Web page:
This weekend finds me in London, in the thick of the Food Blogger Connect (FBC) conference. There’s a sensory overload that you come to expect at such events, with a great many people to meet, foods to eat and a diverse range of presentations (not least a few of my own devising). While I’m far from done with the conference yet (and may return to the topic in due course), a much anticipated part of the weekend was the official launch, on Saturday evening, of The Jewelled Kitchen, the first cookbook by Bethany Kehdy, founder of the conference (and of Taste Lebanon, with whom I took a very memorable tour a couple of years ago). Herewith a look at her book.
So, what exactly does one do with a load of Turkish pepper?
I’ve been wondering about that for past few weeks, ever since my brother, who’d been travelling in the Turkish neck of the woods, brought me a collection of randomly chosen local spices, most of which turned out to be pepper of some kind. There were small, maroon-coloured chilli flakes called isot biber or urfa biber (and not one, but two packets thereof), bright red chilli flakes labelled pul kirmizi biber, and karabiber, which I took to be ground white pepper but which I now suspect is more black peppery.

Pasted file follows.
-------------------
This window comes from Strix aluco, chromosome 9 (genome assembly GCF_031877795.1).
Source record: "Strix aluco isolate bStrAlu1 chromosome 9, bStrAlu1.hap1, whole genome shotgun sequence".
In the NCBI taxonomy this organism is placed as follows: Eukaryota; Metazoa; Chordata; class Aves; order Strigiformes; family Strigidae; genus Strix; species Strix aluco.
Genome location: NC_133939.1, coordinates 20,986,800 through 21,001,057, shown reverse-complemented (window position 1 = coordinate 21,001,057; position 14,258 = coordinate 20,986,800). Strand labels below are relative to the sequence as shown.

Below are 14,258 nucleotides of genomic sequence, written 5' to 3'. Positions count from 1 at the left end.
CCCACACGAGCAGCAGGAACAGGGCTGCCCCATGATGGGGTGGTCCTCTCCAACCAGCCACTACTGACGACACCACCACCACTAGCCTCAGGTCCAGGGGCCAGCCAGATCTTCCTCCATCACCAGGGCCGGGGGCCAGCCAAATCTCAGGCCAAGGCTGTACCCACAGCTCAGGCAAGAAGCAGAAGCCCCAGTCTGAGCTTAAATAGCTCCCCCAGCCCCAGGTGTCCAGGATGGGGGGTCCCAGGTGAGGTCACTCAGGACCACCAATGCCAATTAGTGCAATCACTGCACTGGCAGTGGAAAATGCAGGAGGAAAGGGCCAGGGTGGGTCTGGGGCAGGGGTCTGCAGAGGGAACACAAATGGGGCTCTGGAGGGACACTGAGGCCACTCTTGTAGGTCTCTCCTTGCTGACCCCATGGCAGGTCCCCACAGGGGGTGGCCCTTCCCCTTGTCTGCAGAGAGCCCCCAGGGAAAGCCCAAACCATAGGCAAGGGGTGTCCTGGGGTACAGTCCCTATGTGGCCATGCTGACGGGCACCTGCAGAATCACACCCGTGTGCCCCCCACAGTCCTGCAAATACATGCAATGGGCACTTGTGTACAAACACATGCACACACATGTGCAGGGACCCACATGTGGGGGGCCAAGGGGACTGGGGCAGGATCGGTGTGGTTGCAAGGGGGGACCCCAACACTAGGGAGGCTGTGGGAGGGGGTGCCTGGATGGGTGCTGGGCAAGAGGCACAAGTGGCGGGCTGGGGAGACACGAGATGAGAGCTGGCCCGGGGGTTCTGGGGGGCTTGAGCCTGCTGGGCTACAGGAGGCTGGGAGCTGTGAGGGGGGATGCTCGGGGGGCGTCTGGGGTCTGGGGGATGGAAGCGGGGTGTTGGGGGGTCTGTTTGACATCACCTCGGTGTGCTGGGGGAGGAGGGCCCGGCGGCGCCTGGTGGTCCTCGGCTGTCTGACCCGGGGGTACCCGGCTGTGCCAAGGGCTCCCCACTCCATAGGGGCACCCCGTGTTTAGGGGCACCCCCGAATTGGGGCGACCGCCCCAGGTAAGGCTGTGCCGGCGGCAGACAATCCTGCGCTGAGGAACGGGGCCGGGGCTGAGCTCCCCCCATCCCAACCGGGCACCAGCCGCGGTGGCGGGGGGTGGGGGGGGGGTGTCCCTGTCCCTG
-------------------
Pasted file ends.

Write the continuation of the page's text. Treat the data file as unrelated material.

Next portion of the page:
The Temple Bar Summer Sensational, which started yesterday and runs until Sunday, is serving up a feast for the senses in and around Dublin’s Temple Bar. The festival menu, put together by the Temple Bar Cultural Trust, is bursting with drama, music, art, film, comedy, dance and, well, vegetables.
Yesterday evening, as part of the festival, Cirque de Légume dished up what was by far the most creative and entertaining vegetable medley I have ever seen. Here’s the recipe.